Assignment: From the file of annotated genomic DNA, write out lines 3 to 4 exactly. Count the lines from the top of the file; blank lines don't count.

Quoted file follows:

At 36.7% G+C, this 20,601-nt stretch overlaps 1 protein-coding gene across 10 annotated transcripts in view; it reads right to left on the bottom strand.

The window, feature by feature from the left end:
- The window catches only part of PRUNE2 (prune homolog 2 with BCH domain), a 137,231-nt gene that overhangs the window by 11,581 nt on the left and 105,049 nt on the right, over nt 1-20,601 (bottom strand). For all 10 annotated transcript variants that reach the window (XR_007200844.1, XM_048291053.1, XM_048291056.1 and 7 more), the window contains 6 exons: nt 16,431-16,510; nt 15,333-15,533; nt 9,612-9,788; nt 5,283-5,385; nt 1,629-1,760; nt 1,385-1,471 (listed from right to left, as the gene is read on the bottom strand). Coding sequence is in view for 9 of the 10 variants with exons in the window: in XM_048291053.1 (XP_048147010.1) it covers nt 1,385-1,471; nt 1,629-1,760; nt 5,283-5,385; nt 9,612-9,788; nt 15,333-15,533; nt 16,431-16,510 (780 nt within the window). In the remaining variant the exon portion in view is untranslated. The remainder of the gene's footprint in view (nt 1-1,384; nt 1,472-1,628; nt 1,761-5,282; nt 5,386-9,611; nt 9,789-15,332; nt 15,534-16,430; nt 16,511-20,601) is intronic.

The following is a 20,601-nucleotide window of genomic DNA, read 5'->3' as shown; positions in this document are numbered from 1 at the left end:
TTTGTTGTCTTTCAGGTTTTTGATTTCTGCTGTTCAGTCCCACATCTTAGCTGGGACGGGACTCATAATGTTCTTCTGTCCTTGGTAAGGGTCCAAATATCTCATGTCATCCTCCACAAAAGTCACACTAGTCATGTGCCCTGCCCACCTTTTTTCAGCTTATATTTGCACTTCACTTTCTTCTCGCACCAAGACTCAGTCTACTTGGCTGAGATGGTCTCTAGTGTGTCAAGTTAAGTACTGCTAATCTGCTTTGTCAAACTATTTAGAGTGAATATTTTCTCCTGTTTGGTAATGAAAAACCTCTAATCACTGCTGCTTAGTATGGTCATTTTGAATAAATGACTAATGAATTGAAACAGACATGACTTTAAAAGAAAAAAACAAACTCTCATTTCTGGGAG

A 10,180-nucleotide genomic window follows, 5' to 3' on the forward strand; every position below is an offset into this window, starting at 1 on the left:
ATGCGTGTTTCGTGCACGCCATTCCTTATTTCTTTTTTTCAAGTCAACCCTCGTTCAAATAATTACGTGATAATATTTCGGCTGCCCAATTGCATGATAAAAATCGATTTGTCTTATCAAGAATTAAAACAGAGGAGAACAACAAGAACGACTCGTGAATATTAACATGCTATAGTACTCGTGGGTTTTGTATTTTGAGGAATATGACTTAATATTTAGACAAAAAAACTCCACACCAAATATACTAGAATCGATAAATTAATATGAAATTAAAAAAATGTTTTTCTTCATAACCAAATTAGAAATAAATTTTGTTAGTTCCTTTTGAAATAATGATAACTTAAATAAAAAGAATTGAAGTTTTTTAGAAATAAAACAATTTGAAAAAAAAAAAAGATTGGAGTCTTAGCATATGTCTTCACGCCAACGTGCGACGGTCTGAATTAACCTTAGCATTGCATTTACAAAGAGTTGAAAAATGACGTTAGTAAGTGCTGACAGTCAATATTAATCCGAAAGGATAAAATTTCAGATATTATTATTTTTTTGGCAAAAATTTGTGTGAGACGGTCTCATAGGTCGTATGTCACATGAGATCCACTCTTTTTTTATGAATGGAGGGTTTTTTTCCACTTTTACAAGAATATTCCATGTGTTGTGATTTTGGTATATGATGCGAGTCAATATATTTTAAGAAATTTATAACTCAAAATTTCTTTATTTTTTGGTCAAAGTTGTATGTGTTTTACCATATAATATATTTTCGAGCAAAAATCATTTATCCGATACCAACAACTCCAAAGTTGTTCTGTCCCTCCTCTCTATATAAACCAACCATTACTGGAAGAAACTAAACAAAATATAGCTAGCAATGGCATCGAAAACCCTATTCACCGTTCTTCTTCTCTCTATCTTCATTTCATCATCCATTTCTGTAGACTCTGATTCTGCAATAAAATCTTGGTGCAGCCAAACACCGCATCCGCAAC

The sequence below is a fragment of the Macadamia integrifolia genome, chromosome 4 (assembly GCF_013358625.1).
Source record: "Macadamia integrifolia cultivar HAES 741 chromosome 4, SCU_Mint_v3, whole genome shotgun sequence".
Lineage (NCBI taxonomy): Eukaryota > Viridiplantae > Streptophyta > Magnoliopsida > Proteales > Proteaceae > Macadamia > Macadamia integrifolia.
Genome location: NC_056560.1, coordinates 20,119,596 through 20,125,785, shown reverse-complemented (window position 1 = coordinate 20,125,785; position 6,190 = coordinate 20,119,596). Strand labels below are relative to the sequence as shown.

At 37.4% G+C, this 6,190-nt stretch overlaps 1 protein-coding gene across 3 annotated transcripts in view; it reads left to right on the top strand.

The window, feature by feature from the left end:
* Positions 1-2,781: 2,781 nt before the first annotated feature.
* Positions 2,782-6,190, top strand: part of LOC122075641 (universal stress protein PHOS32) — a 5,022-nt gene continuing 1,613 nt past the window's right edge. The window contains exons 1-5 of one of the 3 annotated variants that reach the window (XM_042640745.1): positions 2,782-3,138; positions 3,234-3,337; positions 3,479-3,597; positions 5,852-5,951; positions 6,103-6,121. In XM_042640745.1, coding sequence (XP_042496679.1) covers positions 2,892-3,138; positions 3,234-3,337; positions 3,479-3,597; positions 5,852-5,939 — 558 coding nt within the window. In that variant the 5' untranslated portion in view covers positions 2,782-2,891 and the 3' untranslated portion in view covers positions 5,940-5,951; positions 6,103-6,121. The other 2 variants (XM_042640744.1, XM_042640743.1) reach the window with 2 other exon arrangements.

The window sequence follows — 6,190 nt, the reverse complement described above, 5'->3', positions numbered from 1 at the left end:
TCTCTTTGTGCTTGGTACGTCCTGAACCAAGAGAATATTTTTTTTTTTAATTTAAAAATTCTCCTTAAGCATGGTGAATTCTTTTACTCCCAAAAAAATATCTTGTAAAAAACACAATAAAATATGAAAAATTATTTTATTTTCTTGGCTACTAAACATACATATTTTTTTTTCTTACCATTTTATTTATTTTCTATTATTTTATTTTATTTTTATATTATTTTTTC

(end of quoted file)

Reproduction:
- The window catches only part of PRUNE2 (prune homolog 2 with BCH domain), a 137,231-nt gene that overhangs the window by 11,581 nt on the left and 105,049 nt on the right, over nt 1-20,601 (bottom strand). For all 10 annotated transcript variants that reach the window (XR_007200844.1, XM_048291053.1, XM_048291056.1 and 7 more), the window contains 6 exons: nt 16,431-16,510; nt 15,333-15,533; nt 9,612-9,788; nt 5,283-5,385; nt 1,629-1,760; nt 1,385-1,471 (listed from right to left, as the gene is read on the bottom strand). Coding sequence is in view for 9 of the 10 variants with exons in the window: in XM_048291053.1 (XP_048147010.1) it covers nt 1,385-1,471; nt 1,629-1,760; nt 5,283-5,385; nt 9,612-9,788; nt 15,333-15,533; nt 16,431-16,510 (780 nt within the window). In the remaining variant the exon portion in view is untranslated. The remainder of the gene's footprint in view (nt 1-1,384; nt 1,472-1,628; nt 1,761-5,282; nt 5,386-9,611; nt 9,789-15,332; nt 15,534-16,430; nt 16,511-20,601) is intronic.

The following is a 20,601-nucleotide window of genomic DNA, read 5'->3' as shown; positions in this document are numbered from 1 at the left end: